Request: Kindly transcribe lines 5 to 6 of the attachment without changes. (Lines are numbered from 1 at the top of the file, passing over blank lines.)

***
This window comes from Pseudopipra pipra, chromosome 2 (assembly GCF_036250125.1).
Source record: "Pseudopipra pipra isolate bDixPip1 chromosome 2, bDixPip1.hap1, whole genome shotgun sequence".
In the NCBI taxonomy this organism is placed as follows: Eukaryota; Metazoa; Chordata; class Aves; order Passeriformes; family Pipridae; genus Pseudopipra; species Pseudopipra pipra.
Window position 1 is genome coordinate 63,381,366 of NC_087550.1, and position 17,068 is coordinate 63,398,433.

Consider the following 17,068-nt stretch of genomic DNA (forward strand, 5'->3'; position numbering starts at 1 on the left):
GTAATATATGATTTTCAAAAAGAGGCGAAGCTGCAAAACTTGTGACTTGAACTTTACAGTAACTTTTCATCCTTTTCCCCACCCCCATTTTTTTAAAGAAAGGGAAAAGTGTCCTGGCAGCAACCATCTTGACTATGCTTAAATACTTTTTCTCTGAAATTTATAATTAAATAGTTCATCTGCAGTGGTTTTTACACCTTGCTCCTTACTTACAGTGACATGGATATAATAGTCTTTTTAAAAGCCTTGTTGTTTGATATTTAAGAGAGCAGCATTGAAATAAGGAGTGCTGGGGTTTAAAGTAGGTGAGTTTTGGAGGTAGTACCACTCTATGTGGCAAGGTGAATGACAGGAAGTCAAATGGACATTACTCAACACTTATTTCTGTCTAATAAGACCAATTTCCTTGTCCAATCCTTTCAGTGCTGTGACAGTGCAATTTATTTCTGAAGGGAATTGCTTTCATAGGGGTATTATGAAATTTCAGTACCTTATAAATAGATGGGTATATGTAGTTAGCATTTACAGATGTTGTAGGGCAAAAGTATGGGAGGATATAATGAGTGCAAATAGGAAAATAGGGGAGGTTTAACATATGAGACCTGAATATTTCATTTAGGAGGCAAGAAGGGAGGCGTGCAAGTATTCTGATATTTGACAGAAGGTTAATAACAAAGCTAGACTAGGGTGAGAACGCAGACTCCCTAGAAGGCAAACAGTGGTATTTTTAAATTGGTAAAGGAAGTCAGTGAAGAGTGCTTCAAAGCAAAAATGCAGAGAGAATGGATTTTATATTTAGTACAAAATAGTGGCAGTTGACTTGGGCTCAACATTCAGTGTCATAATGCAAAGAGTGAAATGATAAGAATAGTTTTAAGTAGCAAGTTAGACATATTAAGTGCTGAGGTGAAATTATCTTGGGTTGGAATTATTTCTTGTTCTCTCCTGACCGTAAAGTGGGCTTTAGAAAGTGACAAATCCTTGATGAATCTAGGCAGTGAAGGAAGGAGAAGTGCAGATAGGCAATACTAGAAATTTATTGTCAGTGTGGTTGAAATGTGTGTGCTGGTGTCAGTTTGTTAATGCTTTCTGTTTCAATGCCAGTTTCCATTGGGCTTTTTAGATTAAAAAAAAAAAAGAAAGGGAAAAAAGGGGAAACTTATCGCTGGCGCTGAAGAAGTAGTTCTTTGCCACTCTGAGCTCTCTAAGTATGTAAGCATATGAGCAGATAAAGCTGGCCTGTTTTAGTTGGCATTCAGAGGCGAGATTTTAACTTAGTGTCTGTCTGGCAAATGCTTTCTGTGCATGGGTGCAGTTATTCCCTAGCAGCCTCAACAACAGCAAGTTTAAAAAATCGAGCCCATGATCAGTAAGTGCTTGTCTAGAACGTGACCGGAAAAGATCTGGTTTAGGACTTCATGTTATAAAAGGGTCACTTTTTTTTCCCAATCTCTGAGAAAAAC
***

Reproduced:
Consider the following 17,068-nt stretch of genomic DNA (forward strand, 5'->3'; position numbering starts at 1 on the left):
GTAATATATGATTTTCAAAAAGAGGCGAAGCTGCAAAACTTGTGACTTGAACTTTACAGTAACTTTTCATCCTTTTCCCCACCCCCATTTTTTTAAAGAAAGGGAAAAGTGTCCTGGCAGCAACCATCTTGACTATGCTTAAATACTTTTTCTCTGAAATTTATAATTAAATAGTTCATCTGCAGTGGTTTTTACACCTTGCTCCTTACTTACAGTGACATGGATATAATAGTCTTTTTAAAAGCCTTGTTGTTTGATATTTAAGAGAGCAGCATTGAAATAAGGAGTGCTGGGGTTTAAAGTAGGTGAGTTTTGGAGGTAGTACCACTCTATGTGGCAAGGTGAATGACAGGAAGTCAAATGGACATTACTCAACACTTATTTCTGTCTAATAAGACCAATTTCCTTGTCCAATCCTTTCAGTGCTGTGACAGTGCAATTTATTTCTGAAGGGAATTGCTTTCATAGGGGTATTATGAAATTTCAGTACCTTATAAATAGATGGGTATATGTAGTTAGCATTTACAGATGTTGTAGGGCAAAAGTATGGGAGGATATAATGAGTGCAAATAGGAAAATAGGGGAGGTTTAACATATGAGACCTGAATATTTCATTTAGGAGGCAAGAAGGGAGGCGTGCAAGTATTCTGATATTTGACAGAAGGTTAATAACAAAGCTAGACTAGGGTGAGAACGCAGACTCCCTAGAAGGCAAACAGTGGTATTTTTAAATTGGTAAAGGAAGTCAGTGAAGAGTGCTTCAAAGCAAAAATGCAGAGAGAATGGATTTTATATTTAGTACAAAATAGTGGCAGTTGACTTGGGCTCAACATTCAGTGTCATAATGCAAAGAGTGAAATGATAAGAATAGTTTTAAGTAGCAAGTTAGACATATTAAGTGCTGAGGTGAAATTATCTTGGGTTGGAATTATTTCTTGTTCTCTCCTGACCGTAAAGTGGGCTTTAGAAAGTGACAAATCCTTGATGAATCTAGGCAGTGAAGGAAGGAGAAGTGCAGATAGGCAATACTAGAAATTTATTGTCAGTGTGGTTGAAATGTGTGTGCTGGTGTCAGTTTGTTAATGCTTTCTGTTTCAATGCCAGTTTCCATTGGGCTTTTTAGATTAAAAAAAAAAAAGAAAGGGAAAAAAGGGGAAACTTATCGCTGGCGCTGAAGAAGTAGTTCTTTGCCACTCTGAGCTCTCTAAGTATGTAAGCATATGAGCAGATAAAGCTGGCCTGTTTTAGTTGGCATTCAGAGGCGAGATTTTAACTTAGTGTCTGTCTGGCAAATGCTTTCTGTGCATGGGTGCAGTTATTCCCTAGCAGCCTCAACAACAGCAAGTTTAAAAAATCGAGCCCATGATCAGTAAGTGCTTGTCTAGAACGTGACCGGAAAAGATCTGGTTTAGGACTTCATGTTATAAAAGGGTCACTTTTTTTTCCCAATCTCTGAGAAAAAC